Scripture of the Day:  March 15, 2020     
Third Sunday in Lent

Exodus 17:1-7

17 The whole Israelite community broke camp and set out from the Sin desert to continue their journey, as the Lord commanded. They set up their camp at Rephidim, but there was no water for the people to drink. 2 The people argued with Moses and said, “Give us water to drink.”
Moses said to them, “Why are you arguing with me? Why are you testing the Lord?”
3 But the people were very thirsty for water there, and they complained to Moses, “Why did you bring us out of Egypt to kill us, our children, and our livestock with thirst?”
4 So Moses cried out to the Lord, “What should I do with this people? They are getting ready to stone me.”
5 The Lord said to Moses, “Go on ahead of the people, and take some of Israel’s elders with you. Take in your hand the shepherd’s rod that you used to strike the Nile River, and go. 6 I’ll be standing there in front of you on the rock at Horeb. Hit the rock. Water will come out of it, and the people will be able to drink.” Moses did so while Israel’s elders watched. 7 He called the place Massah[a] and Meribah,[b] because the Israelites argued with and tested the Lord, asking, “Is the Lord really with us or not?”


Not long ago, the people of Israel were in Egypt, crying to God of the oppression and misery the Pharaoh and his army were inflicting upon them.  Against Moses’ will, God sent Moses to rescue the Israelites and lead them out of their slavery in Egypt and into a new land and a new life of freedom.  But the people had barely gotten into the wilderness when they (the whole Israelite community) complained:  “We should have stayed in Egypt!  At least there we had plenty of meat and ate all the food we wanted.  Now you (Moses) have brought us into this wilderness where we will all starve to death!”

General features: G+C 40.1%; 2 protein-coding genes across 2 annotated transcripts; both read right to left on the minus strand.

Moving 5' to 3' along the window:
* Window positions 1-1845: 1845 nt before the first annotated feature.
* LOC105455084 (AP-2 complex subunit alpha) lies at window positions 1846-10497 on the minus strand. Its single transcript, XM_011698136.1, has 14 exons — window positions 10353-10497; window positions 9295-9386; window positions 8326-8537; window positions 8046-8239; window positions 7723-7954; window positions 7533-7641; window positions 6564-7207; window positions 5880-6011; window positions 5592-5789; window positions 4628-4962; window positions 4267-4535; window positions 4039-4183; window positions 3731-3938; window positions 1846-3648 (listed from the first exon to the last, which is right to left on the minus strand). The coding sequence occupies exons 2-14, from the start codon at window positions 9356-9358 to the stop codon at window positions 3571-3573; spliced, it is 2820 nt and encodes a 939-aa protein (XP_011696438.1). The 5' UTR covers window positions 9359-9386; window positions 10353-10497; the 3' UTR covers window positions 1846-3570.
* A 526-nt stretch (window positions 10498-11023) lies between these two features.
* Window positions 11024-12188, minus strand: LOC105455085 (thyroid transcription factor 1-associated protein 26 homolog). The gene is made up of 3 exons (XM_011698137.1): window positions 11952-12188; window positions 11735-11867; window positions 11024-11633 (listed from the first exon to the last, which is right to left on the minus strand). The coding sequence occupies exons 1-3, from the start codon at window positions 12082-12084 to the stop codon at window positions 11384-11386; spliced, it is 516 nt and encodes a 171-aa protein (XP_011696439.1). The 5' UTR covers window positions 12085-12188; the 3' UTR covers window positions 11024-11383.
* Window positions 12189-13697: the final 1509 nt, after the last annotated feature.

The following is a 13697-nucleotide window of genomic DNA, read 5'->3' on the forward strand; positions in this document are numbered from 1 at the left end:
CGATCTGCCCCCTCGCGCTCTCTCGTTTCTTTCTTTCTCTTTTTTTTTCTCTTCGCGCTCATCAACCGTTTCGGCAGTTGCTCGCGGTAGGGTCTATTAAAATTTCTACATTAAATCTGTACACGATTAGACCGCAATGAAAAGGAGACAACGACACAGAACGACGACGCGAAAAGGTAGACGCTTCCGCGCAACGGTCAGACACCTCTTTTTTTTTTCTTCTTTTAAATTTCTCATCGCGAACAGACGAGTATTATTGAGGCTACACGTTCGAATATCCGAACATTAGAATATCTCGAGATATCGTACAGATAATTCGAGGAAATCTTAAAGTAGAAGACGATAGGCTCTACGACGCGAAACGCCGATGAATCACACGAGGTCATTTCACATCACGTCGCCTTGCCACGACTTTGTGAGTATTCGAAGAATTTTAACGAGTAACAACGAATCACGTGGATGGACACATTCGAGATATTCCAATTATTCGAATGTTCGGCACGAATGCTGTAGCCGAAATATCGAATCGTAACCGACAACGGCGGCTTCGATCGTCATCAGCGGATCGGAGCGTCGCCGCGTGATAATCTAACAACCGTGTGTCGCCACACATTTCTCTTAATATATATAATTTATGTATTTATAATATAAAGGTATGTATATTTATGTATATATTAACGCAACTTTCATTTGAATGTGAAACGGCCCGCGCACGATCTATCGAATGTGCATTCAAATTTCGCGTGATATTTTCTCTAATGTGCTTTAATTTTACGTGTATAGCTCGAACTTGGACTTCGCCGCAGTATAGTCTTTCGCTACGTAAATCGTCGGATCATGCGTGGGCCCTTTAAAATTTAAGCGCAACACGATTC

So, in chapter 15 Moses led the people across the Red Sea and into freedom.  In Chapter 16 the people complain of hunger and blame Moses for disrupting their lives by taking them out of Egypt (even though they’re the ones who begged God for freedom!).  And now, by Chapter 17, the people are thirsty and ready to kill Moses!  It’s been barely a month and the people already want to go back to Egypt and kill the person who freed  them from their lives of slavery!
        This is not a glowing picture here of human nature.  From this story and many others in the Bible, our tolerance for change and hardship and patience appear to be low. We are experiencing that right now, longing for the sweet days when there was no virus, when we were free to do as we pleased and we could buy all the hand sanitizer and toilet paper we wanted.   Oh how sweet life was!
        Like the Israelites in the wilderness, our routines have been disrupted and like them some of us are mad as hell!  Democrats blame Republicans, who blame Democrats and the media and the “fake news” and China blames the US military for planting this germ in Wuhan and the US blames the “foreign virus” and a woman on the news says it’s all another plot to impeach the president and others call her crazy and remove her show from the air.  I haven’t heard anyone blame God yet, but someone should do that.  I mean, why didn’t God make us so we’d be immune to this kind of thing!?  It’s God’s fault!
        So I’m sympathetic to those poor people stuck in the middle of nowhere with not enough food or water and they have to blame someone but they don’t have the courage to blame God so they blame God’s servant, Moses.  And Moses is hanging there, suspended,  between an angry mob about to kill him and a God whom he doesn’t know that well yet.  And he says to God, “Help me!” And what does God say? God says, “Take a few people with you as witnesses, and leave the crowd and I will show you what to do — I will show you that I am everywhere — I will show you how to squeeze water out of a rock!  I am everywhere — SO KEEP YOUR VISION ON ME — and stop all the blaming, but trust me.  Trust me.”
        This is our message for today, the third Sunday of Lent, brought to you directly from the desert of Sin, many thousands of years ago, and yet, timeless.

Much love,